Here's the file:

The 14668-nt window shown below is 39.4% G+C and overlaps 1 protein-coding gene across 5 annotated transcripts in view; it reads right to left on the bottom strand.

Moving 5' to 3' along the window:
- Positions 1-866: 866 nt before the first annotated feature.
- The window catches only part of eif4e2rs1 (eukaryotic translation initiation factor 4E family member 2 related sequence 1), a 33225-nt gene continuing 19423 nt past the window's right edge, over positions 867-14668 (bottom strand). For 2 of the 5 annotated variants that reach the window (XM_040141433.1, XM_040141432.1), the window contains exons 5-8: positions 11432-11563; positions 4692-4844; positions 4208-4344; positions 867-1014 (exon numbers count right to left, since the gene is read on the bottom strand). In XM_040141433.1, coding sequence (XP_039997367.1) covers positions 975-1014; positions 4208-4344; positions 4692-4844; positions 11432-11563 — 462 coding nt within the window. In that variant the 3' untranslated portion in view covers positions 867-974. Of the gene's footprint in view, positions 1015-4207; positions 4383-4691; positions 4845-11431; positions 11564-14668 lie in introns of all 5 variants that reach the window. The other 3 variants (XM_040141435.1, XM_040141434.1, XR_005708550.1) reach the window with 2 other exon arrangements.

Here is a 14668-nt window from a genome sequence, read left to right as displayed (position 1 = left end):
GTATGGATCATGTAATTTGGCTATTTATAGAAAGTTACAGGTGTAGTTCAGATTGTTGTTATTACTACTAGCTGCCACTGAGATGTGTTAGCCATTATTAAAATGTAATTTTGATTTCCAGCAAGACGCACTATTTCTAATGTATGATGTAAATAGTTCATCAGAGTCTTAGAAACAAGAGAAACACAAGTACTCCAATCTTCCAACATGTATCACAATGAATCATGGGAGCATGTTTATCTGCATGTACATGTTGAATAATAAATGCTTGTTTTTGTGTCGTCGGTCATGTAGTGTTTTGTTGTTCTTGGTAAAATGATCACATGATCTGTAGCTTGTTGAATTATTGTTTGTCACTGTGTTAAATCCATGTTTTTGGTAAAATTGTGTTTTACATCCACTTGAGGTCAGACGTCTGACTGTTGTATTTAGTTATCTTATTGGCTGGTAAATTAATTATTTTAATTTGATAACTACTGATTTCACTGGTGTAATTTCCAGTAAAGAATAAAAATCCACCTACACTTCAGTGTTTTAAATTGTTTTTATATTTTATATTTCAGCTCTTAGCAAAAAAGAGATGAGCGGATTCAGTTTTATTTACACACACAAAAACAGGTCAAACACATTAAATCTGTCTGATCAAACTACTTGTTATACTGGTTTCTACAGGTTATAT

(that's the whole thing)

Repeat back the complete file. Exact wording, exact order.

The 14668-nt window shown below is 39.4% G+C and overlaps 1 protein-coding gene across 5 annotated transcripts in view; it reads right to left on the bottom strand.

Moving 5' to 3' along the window:
- Positions 1-866: 866 nt before the first annotated feature.
- The window catches only part of eif4e2rs1 (eukaryotic translation initiation factor 4E family member 2 related sequence 1), a 33225-nt gene continuing 19423 nt past the window's right edge, over positions 867-14668 (bottom strand). For 2 of the 5 annotated variants that reach the window (XM_040141433.1, XM_040141432.1), the window contains exons 5-8: positions 11432-11563; positions 4692-4844; positions 4208-4344; positions 867-1014 (exon numbers count right to left, since the gene is read on the bottom strand). In XM_040141433.1, coding sequence (XP_039997367.1) covers positions 975-1014; positions 4208-4344; positions 4692-4844; positions 11432-11563 — 462 coding nt within the window. In that variant the 3' untranslated portion in view covers positions 867-974. Of the gene's footprint in view, positions 1015-4207; positions 4383-4691; positions 4845-11431; positions 11564-14668 lie in introns of all 5 variants that reach the window. The other 3 variants (XM_040141435.1, XM_040141434.1, XR_005708550.1) reach the window with 2 other exon arrangements.

Here is a 14668-nt window from a genome sequence, read left to right as displayed (position 1 = left end):
GTATGGATCATGTAATTTGGCTATTTATAGAAAGTTACAGGTGTAGTTCAGATTGTTGTTATTACTACTAGCTGCCACTGAGATGTGTTAGCCATTATTAAAATGTAATTTTGATTTCCAGCAAGACGCACTATTTCTAATGTATGATGTAAATAGTTCATCAGAGTCTTAGAAACAAGAGAAACACAAGTACTCCAATCTTCCAACATGTATCACAATGAATCATGGGAGCATGTTTATCTGCATGTACATGTTGAATAATAAATGCTTGTTTTTGTGTCGTCGGTCATGTAGTGTTTTGTTGTTCTTGGTAAAATGATCACATGATCTGTAGCTTGTTGAATTATTGTTTGTCACTGTGTTAAATCCATGTTTTTGGTAAAATTGTGTTTTACATCCACTTGAGGTCAGACGTCTGACTGTTGTATTTAGTTATCTTATTGGCTGGTAAATTAATTATTTTAATTTGATAACTACTGATTTCACTGGTGTAATTTCCAGTAAAGAATAAAAATCCACCTACACTTCAGTGTTTTAAATTGTTTTTATATTTTATATTTCAGCTCTTAGCAAAAAAGAGATGAGCGGATTCAGTTTTATTTACACACACAAAAACAGGTCAAACACATTAAATCTGTCTGATCAAACTACTTGTTATACTGGTTTCTACAGGTTATAT